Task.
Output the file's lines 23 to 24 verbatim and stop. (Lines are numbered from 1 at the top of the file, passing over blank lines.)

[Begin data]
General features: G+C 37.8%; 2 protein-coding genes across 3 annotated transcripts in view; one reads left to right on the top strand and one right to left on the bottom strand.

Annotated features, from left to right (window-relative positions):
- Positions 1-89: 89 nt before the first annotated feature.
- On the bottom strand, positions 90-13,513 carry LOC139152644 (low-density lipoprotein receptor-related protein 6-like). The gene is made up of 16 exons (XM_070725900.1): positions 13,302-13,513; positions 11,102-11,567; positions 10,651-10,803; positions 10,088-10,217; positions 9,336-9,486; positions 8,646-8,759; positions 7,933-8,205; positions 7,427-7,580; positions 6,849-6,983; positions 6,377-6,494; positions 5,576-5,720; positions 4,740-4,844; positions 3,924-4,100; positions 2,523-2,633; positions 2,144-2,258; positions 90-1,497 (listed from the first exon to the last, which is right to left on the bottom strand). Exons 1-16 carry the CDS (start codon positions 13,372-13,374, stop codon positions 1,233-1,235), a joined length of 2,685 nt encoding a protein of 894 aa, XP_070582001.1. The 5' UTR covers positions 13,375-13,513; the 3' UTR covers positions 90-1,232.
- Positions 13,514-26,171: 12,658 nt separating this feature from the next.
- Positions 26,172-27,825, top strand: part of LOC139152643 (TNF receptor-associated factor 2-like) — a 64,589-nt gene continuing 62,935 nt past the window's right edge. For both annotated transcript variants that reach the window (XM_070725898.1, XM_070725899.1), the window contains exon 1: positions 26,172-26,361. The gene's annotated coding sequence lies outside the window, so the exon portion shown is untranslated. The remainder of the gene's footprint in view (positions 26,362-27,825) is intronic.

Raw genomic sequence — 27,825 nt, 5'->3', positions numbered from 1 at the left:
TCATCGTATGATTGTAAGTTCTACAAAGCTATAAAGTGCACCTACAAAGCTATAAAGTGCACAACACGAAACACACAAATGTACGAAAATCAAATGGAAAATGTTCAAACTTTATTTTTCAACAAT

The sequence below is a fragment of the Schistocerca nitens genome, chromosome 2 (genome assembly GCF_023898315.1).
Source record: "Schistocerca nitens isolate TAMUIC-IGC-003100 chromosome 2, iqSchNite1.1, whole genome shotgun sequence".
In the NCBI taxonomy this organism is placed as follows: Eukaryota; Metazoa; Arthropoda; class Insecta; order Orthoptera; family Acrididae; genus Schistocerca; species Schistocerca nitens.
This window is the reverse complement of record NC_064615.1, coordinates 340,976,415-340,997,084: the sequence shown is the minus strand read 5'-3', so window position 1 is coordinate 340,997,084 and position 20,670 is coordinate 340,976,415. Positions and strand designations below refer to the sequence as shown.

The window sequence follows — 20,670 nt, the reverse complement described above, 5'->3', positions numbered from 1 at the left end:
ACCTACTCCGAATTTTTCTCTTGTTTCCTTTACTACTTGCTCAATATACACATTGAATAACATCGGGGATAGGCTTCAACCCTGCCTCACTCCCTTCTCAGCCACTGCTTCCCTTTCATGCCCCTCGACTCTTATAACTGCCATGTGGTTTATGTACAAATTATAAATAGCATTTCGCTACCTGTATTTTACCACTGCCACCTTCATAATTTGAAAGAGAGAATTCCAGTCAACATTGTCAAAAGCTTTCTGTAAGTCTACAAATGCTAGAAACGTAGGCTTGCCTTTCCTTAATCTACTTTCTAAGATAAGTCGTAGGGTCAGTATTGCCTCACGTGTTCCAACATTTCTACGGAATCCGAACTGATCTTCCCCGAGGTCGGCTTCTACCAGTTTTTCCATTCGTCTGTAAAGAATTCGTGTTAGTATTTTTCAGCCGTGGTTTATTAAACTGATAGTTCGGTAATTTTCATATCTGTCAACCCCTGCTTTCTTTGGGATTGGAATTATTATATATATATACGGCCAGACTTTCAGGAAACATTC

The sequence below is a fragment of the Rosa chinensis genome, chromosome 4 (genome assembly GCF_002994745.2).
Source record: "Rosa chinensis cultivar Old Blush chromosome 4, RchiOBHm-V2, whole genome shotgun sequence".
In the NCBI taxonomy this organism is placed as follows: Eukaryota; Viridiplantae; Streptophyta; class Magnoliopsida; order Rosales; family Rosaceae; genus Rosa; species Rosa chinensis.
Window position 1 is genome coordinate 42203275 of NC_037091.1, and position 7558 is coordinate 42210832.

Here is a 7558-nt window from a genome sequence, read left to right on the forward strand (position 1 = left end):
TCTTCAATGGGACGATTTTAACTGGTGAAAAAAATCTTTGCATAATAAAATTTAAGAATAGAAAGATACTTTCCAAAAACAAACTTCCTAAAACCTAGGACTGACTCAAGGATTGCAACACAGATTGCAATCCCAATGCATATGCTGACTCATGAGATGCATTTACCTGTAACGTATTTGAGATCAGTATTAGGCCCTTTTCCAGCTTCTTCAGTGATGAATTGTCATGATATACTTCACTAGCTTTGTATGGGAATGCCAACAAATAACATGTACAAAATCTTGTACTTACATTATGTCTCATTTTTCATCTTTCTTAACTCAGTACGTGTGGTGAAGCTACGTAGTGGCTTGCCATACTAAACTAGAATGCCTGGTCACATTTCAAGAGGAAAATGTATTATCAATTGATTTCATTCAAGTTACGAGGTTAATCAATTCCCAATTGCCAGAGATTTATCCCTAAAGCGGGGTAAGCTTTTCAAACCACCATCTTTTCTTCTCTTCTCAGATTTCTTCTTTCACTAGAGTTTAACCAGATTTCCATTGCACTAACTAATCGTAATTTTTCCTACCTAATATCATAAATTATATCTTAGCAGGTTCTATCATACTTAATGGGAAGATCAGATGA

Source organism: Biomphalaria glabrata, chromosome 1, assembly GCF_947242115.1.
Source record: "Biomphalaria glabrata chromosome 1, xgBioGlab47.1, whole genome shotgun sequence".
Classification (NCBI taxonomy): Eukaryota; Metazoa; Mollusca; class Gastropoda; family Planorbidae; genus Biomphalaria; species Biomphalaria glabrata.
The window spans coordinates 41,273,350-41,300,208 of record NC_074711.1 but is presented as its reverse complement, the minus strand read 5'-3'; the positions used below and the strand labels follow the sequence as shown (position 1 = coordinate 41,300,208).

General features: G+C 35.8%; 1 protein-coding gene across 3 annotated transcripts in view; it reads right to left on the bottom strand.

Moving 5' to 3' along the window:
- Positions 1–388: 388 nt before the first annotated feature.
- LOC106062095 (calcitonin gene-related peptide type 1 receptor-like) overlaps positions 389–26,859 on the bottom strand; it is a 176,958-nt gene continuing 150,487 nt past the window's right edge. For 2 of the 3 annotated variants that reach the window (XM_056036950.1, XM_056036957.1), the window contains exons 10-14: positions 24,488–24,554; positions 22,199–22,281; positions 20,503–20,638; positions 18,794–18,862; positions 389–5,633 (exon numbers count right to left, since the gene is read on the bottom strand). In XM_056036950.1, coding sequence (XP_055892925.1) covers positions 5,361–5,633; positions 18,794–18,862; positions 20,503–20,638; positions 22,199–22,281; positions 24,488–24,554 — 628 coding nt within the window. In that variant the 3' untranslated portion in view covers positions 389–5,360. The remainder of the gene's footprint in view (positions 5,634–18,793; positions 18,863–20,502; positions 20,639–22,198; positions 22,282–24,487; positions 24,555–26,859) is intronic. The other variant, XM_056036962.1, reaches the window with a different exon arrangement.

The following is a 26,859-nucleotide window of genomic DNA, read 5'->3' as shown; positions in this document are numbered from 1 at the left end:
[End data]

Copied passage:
Classification (NCBI taxonomy): Eukaryota; Metazoa; Mollusca; class Gastropoda; family Planorbidae; genus Biomphalaria; species Biomphalaria glabrata.
The window spans coordinates 41,273,350-41,300,208 of record NC_074711.1 but is presented as its reverse complement, the minus strand read 5'-3'; the positions used below and the strand labels follow the sequence as shown (position 1 = coordinate 41,300,208).